Thanksgiving is just around the corner and I want to share a family activity that can help you prepare for this special day. This activity will also bring increased happiness, greater life satisfaction and more positive emotions into your home. Everyone who participates will reap the benefits. Best of all, it is simple. It takes only about five minutes a day and a specific interaction twice a week. So, spending about an hour and a half each week in this activity can increase your family’s joy, happiness, and life satisfaction. Sound too good to be true? Only one way to find out—give it a try. Here’s what you do.
 
First, spend five minutes each night reflecting on positive experiences, people, or things for which you are grateful. Consider why you are grateful for each of these things. Think of different experiences, people, and things each day. Write them down in a “gratitude journal.” A simple list will suffice if you don’t like to write.
 
Second, at least two times a week share something from this list with another family member. You might do this as a family or one-on-one with a family member. Maybe you can do it as a family once a week and have everyone do it with one other family member for the second time each week. You could share during dinner or a special desert. You might decide to share first thing in the morning or as you prepare for bed. However or whenever you choose, share something from your gratitude list with the rest of your family two times a week.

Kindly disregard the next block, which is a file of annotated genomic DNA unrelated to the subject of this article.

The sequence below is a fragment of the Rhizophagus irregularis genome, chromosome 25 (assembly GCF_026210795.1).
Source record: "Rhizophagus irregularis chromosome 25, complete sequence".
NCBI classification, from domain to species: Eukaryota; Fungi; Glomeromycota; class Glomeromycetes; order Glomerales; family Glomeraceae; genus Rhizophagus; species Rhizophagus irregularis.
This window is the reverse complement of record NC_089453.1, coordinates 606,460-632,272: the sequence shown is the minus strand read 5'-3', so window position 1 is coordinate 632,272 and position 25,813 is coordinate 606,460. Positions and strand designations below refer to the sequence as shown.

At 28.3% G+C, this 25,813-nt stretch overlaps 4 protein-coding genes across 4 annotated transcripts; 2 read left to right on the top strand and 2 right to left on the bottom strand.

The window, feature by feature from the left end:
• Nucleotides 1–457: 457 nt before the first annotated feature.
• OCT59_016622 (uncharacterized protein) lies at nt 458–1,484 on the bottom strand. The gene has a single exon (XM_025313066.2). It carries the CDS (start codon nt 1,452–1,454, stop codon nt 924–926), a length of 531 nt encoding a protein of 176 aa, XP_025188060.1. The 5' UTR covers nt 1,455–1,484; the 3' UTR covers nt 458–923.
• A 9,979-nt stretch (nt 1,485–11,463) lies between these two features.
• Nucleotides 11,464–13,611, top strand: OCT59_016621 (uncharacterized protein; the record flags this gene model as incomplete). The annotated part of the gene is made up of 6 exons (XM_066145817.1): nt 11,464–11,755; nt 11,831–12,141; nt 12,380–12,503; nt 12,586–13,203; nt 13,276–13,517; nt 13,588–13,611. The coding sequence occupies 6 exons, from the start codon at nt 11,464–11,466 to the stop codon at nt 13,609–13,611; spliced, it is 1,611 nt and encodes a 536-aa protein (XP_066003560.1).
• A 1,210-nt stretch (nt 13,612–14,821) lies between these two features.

Third, when your family member shares a positive experience or some form of gratitude with you, respond with enthusiasm. See it from their perspective and share in their joy and gratitude. Reflect on how wonderful their experience is for them.
 
Simple right? Yet studies suggest that people who share their positive experiences with enthusiastically responding others experience greater happiness, deeper life satisfaction, and more positive emotions. Why not enjoy this kind of happiness with your family? And, what a great way to prepare for a wonderful Thanksgiving celebration. Try it out during the four weeks leading up to Thanksgiving. Then, on Thanksgiving talk about the experience. Enjoy sharing your experiences of gratitude with your family. Celebrate.